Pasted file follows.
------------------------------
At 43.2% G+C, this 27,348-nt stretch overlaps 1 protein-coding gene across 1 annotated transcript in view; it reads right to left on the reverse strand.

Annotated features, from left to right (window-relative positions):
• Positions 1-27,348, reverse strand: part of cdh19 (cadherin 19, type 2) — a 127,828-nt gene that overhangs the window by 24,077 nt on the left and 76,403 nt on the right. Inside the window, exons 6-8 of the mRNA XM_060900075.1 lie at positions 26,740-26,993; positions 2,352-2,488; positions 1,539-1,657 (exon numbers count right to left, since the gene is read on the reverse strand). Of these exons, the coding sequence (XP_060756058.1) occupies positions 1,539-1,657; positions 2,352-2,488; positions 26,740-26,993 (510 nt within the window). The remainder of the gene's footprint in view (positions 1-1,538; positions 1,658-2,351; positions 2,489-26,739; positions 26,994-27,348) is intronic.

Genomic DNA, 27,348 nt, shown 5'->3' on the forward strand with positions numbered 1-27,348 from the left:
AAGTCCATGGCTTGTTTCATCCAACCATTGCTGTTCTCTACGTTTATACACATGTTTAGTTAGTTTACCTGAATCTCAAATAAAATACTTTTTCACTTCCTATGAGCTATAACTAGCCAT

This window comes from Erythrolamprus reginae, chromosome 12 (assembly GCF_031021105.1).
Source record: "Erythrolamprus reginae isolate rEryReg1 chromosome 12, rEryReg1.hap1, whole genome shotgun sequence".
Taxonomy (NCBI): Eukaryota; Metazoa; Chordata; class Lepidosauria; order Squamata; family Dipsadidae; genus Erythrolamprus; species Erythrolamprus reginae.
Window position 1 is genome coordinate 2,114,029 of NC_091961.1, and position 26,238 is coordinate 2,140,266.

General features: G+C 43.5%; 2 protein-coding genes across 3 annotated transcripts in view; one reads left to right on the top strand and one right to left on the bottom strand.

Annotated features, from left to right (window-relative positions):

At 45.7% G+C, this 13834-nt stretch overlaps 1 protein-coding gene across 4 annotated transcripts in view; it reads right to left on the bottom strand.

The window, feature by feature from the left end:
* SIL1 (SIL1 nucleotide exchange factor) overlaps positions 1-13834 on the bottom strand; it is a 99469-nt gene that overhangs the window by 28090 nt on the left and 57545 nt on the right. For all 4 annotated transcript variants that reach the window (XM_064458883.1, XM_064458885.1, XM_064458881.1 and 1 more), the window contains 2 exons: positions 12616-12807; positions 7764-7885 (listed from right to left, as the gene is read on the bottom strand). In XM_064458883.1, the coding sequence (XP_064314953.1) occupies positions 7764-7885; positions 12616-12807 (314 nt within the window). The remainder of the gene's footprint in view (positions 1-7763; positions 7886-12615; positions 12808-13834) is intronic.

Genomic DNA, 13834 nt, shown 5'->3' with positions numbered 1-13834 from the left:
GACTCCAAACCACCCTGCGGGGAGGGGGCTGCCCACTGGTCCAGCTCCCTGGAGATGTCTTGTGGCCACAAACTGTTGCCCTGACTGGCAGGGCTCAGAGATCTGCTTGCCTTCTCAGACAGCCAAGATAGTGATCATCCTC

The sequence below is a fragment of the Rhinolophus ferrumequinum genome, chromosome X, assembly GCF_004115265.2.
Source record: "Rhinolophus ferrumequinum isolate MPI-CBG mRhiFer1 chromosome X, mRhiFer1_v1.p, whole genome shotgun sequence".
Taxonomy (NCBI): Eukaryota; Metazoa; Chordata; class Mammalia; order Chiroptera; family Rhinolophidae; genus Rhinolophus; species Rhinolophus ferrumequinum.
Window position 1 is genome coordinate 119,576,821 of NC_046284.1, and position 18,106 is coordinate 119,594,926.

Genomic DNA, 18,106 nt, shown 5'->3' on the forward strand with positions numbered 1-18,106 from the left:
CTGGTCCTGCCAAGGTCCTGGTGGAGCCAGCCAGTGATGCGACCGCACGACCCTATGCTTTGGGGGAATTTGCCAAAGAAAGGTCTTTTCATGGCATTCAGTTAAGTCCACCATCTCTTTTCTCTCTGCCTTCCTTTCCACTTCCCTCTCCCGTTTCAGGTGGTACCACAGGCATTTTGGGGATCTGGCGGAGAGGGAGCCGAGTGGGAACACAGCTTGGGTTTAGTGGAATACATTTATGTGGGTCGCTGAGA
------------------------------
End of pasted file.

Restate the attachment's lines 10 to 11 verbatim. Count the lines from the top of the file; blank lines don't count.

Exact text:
General features: G+C 43.5%; 2 protein-coding genes across 3 annotated transcripts in view; one reads left to right on the top strand and one right to left on the bottom strand.

Annotated features, from left to right (window-relative positions):